Therefore, based on vs. 13-14, what has God done with your sins? Well, they’ve been completely paid in full. For how many of your sins did Christ die? Every single one. What has God done with the sins you will commit tomorrow or next year? He’s completely forgiven them all—past, present, and future. How does that make you feel? It takes a big weight off my shoulders.

Since we as His followers are complete in Him: We should walk in Him (vs. 6). We should not be thrown off by other ideologies and deceptions (vs. 8). We should not be thrown off by religious activity (vs. 16-23).

Rest in the grace and mercy of Jesus today. We are out from under the weight and curse of sin because of Christ, and we have been made complete in Christ.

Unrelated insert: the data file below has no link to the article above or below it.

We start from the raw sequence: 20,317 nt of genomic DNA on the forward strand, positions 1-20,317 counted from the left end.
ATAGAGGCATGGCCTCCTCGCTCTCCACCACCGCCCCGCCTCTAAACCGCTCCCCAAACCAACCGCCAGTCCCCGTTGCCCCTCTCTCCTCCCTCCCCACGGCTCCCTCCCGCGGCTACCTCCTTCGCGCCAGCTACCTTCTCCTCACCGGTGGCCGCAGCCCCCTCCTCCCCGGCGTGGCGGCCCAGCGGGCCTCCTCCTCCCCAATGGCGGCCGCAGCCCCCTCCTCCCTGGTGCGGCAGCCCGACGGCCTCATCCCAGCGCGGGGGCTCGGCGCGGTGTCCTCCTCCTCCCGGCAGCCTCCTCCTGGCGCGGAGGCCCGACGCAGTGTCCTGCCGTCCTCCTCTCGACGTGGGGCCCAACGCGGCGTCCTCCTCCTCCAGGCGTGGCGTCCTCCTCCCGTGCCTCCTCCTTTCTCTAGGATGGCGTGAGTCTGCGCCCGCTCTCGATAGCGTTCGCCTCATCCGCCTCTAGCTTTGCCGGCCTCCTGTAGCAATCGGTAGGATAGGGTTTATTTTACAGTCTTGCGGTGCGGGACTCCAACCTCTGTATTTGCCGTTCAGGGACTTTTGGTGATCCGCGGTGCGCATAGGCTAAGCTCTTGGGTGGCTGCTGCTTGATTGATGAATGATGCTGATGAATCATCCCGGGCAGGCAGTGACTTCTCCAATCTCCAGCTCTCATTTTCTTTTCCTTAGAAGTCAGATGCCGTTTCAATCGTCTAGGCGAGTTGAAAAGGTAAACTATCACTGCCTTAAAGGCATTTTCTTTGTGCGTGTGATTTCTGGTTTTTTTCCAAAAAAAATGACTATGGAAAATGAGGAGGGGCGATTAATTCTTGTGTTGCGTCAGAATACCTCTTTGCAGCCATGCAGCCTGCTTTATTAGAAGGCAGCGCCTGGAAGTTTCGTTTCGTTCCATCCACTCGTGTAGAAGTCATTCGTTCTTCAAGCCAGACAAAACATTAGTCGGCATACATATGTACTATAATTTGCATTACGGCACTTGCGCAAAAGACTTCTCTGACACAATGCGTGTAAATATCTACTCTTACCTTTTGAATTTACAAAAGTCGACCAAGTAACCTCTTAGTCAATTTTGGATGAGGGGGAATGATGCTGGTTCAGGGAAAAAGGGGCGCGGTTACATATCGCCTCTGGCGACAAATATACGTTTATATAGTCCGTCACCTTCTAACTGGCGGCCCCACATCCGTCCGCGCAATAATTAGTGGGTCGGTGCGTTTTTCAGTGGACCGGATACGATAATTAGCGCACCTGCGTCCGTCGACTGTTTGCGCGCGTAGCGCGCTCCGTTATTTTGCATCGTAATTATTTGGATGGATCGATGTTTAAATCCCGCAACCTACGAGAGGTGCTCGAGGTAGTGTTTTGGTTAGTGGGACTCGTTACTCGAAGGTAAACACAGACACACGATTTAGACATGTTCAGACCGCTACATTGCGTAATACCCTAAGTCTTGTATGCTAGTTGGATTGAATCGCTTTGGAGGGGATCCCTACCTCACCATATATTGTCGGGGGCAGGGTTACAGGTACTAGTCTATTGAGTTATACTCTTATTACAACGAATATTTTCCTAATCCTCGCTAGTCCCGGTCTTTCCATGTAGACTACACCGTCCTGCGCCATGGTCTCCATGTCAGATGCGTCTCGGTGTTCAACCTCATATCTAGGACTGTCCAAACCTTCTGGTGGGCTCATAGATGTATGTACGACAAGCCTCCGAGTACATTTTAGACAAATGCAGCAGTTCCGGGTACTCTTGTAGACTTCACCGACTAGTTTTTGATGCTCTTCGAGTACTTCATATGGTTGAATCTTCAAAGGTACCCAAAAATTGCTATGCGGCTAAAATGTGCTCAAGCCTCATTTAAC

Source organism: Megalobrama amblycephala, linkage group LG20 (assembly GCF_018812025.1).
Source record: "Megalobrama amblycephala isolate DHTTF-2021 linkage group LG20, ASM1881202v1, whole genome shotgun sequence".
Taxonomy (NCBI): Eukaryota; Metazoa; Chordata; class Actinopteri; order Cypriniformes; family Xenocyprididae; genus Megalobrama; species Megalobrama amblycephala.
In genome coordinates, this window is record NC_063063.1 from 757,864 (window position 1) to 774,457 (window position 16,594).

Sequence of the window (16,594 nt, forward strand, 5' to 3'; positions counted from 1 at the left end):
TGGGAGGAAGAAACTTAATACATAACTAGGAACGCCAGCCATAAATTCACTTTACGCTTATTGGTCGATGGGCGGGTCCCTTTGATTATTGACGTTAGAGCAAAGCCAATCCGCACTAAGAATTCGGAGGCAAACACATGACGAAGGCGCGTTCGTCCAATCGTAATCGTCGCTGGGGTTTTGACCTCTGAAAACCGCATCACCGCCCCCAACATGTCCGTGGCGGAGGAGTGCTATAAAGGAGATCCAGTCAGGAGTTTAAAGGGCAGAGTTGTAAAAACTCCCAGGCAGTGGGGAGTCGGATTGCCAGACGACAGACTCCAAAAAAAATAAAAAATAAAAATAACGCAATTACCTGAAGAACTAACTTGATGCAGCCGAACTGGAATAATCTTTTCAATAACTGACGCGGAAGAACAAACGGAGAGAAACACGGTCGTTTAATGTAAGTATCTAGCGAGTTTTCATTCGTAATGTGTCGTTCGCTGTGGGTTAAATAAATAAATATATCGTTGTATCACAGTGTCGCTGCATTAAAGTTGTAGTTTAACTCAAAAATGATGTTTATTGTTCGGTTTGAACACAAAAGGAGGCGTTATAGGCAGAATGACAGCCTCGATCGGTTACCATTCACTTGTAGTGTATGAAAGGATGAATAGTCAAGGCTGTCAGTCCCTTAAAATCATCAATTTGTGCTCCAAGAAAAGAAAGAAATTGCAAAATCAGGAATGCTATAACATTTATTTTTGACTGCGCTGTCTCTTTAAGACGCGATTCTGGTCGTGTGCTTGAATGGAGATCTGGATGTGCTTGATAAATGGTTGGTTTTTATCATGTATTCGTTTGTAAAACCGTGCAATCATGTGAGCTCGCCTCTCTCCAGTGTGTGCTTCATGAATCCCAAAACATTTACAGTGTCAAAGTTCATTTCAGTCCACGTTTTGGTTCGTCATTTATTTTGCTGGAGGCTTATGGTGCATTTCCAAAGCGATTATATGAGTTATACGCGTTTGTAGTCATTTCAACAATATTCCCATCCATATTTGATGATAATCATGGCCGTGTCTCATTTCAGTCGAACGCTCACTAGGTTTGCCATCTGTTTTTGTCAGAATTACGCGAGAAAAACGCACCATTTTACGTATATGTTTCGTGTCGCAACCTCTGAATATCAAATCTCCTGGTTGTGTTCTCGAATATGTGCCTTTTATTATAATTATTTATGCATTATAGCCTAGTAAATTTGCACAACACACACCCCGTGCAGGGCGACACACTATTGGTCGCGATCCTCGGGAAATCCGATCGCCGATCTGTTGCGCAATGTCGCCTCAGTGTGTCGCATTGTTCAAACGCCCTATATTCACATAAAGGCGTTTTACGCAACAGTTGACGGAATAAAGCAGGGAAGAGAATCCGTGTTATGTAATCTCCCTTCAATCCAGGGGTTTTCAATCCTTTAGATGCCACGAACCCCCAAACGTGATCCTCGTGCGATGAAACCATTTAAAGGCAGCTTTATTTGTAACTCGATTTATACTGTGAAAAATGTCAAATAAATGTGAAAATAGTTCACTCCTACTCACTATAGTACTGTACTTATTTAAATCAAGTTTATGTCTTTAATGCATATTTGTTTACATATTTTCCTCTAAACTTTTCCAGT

Posted by: Rich Duffield


February 4, 2015

Today you should read: Colossians 2:1-5

Beware Of Teaching That Deviates From Christ …

Have you ever been to Hawaii? If not, it’s a must! It is, by far, my favorite vacation destination. I would say it even surpasses some of the amazing places we visited in Europe this past summer. Kasey and I loved it.

It was while we were in Hawaii, on our honeymoon, when we tried to research and find a good church to go to on Sunday morning. We were looking for churches close to our hotel, and we found one. And it was in that church that we experienced false teaching first-hand.

The message that morning had many gut-wrenching aspects, but the greatest (or worst) of them all was that every aspect of the teaching deviated from Christ.

Today’s “Walk-a-Way”